The financing gap for climate adaptation is huge- it is estimated that developing countries need somewhere between US$70 to $100 billion per year through 2050 to meet current and future adaptation needs, and that’s on the low end! A more recent report from the United Nations Environment Programme – (UNEP) projects costs to be as high as US$250-500 billion per year until 2050. In 2012-2013 public sources for adaptation financing were a mere US$23-26 billion. Clearly there is a need to fill this gap.
Attracting climate finance from the private sector could be part of the solution; however unlike financing mitigation efforts it has proven to be much more difficult to encourage direct private sector investments in adaptation as it tends to be perceived as a public good with limited opportunities for profit.
One way in which the private sector can begin to support adaptation activities is through their corporate sustainability programs, which often include carbon offsetting as a means to meet their commitments to carbon neutrality. In 2013 the voluntary offset market generated approximately US$379 million from buyers who are choosing to offset their emissions. The carbon market offers a wide selection of projects to select from including geographic location; project type which may include renewable energy generation, landfill methane capture, reforestation and forest conservation.
Price can range from US$2.00 tCO2eq to $10 tCO2eq. Buyers who simply want to meet their carbon commitments may opt for lower priced projects, while those that are driven to combat climate change may be more attracted to projects that offer climate benefits and have strong co-benefits for communities and the environment, which can increase their resilience to climate change. However, these projects that tend to have a more appealing story to tell often come at a higher price, and so buyers are faced with the decision of purchasing what appears to be the same thing (tCO2eq) but at very different costs.
I recently traveled to northern Nicaragua to visit a carbon offset reforestation project that is supporting smallholder farmers to plant trees on degraded areas of land. Visiting the farmers’ fields the benefits beyond carbon mitigation become clear: the land that had been treeless is now growing a closed canopy; the biodiversity has increased; and the socio-economic conditions of the farmers have improved as one farmer explains how he has used the additional income generated from the sale of carbon credits to help pay for his son’s school tuition and to cover some unexpected hospital bills. The project generates new employment opportunities for the community, and in particular for women, since the famers now require assistance to prepare the seedlings in the tree nursery during the dry season and planting the trees during the wet season. This project is just one example of how carbon mitigation efforts can strengthen the resilience of communities and the environment to adapt to climate change through the diversification of income and enhancement of tree cover, biodiversity, soil and water restoration.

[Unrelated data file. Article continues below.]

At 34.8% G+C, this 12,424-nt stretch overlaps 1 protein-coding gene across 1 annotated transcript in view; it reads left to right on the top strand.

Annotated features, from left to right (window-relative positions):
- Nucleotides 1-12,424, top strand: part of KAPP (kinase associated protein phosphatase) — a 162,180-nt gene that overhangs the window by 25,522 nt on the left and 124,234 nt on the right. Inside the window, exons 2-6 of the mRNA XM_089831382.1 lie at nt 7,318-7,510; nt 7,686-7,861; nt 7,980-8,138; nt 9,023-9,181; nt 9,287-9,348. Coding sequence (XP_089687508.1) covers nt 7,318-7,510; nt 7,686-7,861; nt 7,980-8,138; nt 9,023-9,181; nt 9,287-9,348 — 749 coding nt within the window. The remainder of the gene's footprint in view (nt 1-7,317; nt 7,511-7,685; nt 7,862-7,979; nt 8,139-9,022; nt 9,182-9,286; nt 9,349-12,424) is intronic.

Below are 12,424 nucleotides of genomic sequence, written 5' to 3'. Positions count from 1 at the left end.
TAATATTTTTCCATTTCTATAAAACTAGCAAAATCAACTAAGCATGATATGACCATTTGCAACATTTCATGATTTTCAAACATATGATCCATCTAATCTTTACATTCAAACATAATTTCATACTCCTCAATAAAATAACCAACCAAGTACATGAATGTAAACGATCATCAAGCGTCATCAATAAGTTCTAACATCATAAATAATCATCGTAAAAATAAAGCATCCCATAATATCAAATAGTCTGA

Organizations that are truly concerned and committed to the climate cause can use their corporate commitment to carbon neutrality to contribute to filling the adaptation financing gap by purchasing offsets in projects that strengthen the resilience of communities and the environment in developing countries to cope with climate change.
The Inter-American Development Bank (IDB) has been Carbon Neutral since 2007 and is committed to purchasing offsets from projects in Latin America and the Caribbean region. In 2014 the Bank purchased 24,000 tCO2eq from Taking Root’s CommuniTree carbon program, which generates carbon credits from a smallholder reforestation initiative in the northwest of Nicaragua. Aside from the mitigation benefits (256, 604 tCO2 eq reductions) the additional co-benefits include:
- Improved livelihoods for up to 305 smallholder families.
- New employment opportunities for men and women (799/207).
- $612,568 (equivalent to 557 annual salaries) has been paid to the community.
- Trees planted: 1,183,642 and number of species recorded 71.
- The future sale of timber will allow farmers to diversify their income.
- Enhanced watershed protection, biodiversity and soil restoration.
Photo: Aaron Escobar